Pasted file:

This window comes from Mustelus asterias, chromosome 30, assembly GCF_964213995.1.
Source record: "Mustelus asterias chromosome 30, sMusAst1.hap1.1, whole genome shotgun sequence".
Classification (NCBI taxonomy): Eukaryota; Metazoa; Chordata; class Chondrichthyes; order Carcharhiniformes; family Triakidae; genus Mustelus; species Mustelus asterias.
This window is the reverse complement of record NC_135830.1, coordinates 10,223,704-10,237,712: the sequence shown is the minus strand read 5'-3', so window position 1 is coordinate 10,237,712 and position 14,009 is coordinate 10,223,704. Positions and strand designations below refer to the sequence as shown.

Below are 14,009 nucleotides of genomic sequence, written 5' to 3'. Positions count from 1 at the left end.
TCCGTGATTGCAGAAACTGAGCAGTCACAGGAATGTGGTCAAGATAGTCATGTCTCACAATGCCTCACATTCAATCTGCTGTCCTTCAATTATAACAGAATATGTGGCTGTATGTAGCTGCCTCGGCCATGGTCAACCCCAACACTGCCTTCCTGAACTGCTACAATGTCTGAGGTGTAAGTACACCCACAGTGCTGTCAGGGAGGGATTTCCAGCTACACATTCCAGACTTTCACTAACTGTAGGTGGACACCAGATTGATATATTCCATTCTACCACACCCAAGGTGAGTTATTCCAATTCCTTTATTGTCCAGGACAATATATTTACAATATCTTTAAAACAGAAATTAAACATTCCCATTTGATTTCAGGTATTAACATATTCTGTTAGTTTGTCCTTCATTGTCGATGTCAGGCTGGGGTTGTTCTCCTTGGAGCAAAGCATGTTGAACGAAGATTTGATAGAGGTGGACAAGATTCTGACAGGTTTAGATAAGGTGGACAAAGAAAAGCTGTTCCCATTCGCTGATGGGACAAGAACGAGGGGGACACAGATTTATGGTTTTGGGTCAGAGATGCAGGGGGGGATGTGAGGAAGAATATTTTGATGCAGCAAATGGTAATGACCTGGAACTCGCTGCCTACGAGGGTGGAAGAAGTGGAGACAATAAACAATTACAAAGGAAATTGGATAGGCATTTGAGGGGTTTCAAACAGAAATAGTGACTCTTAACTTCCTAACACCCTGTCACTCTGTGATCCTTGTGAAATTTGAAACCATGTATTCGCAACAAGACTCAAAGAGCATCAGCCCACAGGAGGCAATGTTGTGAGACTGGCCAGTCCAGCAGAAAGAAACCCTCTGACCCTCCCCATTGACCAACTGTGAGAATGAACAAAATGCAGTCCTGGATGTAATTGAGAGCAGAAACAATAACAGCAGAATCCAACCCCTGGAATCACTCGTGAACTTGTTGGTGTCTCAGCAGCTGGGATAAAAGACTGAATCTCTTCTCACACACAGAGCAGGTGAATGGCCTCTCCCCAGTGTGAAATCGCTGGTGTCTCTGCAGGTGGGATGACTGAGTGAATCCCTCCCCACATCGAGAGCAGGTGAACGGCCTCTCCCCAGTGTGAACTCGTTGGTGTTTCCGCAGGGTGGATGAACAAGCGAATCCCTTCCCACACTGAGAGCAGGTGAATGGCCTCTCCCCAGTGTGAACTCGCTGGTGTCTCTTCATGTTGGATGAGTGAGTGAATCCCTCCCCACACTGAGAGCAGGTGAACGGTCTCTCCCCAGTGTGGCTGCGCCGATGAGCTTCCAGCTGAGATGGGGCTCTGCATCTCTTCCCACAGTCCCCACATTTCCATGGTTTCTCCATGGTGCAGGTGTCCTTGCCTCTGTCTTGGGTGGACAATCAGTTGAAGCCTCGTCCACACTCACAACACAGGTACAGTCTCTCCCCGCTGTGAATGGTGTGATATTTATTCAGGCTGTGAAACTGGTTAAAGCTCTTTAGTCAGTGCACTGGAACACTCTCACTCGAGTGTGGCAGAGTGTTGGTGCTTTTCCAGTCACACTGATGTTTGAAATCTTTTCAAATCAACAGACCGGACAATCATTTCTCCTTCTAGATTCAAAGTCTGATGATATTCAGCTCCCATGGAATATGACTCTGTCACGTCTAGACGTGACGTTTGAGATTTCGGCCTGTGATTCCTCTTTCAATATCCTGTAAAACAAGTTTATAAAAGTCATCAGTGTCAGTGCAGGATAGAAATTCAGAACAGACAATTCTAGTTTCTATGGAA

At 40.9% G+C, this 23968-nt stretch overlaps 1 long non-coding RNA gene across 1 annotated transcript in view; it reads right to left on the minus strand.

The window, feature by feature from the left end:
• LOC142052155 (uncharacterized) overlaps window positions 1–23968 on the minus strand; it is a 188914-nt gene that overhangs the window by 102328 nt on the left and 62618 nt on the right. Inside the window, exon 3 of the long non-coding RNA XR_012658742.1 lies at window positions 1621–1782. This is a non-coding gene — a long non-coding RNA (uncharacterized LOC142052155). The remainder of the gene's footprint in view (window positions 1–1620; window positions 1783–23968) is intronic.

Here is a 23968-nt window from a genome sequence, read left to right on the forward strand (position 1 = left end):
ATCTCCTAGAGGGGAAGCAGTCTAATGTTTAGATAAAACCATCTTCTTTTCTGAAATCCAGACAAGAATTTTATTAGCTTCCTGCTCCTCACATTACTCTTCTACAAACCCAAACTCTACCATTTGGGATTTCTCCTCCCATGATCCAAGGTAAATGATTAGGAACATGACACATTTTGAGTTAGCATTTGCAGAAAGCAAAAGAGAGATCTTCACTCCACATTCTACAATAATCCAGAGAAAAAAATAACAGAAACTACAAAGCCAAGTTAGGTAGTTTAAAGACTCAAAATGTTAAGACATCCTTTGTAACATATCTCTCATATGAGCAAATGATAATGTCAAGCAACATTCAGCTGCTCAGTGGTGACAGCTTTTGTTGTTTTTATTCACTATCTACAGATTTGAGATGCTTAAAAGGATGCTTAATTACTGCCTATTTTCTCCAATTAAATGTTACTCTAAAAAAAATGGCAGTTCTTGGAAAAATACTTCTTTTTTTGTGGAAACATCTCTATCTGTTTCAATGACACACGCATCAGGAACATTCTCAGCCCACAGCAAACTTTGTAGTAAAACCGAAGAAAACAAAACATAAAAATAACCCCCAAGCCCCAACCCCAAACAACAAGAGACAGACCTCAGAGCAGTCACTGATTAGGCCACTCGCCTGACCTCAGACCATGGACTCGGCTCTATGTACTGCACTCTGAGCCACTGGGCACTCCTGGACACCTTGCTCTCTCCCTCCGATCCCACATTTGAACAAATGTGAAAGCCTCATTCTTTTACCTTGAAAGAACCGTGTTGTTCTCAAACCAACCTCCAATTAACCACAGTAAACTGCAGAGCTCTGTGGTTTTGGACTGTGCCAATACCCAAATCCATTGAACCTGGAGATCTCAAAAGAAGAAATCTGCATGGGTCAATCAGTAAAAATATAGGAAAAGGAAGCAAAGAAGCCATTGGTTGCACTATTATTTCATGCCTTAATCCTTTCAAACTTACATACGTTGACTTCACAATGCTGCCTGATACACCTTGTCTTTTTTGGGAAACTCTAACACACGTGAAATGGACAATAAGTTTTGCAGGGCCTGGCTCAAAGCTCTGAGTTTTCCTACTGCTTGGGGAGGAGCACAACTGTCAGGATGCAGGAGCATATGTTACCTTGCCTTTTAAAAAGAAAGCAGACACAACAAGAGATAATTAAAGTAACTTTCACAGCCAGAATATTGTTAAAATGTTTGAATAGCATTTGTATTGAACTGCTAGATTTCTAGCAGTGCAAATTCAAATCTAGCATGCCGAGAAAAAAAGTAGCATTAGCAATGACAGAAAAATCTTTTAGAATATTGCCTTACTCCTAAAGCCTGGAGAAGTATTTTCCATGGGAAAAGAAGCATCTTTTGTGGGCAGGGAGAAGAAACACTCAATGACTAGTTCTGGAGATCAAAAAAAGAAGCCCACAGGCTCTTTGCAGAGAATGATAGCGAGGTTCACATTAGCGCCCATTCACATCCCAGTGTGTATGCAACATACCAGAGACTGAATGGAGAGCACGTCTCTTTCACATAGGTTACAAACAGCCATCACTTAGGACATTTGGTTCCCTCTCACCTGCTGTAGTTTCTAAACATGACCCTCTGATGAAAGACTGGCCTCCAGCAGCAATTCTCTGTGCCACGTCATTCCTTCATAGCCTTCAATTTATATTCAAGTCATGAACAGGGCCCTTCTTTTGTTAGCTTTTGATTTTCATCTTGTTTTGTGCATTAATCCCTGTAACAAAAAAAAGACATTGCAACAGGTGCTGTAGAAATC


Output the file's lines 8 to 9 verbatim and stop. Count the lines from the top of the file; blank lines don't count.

The window, feature by feature from the left end:
• LOC142052155 (uncharacterized) overlaps window positions 1–23968 on the minus strand; it is a 188914-nt gene that overhangs the window by 102328 nt on the left and 62618 nt on the right. Inside the window, exon 3 of the long non-coding RNA XR_012658742.1 lies at window positions 1621–1782. This is a non-coding gene — a long non-coding RNA (uncharacterized LOC142052155). The remainder of the gene's footprint in view (window positions 1–1620; window positions 1783–23968) is intronic.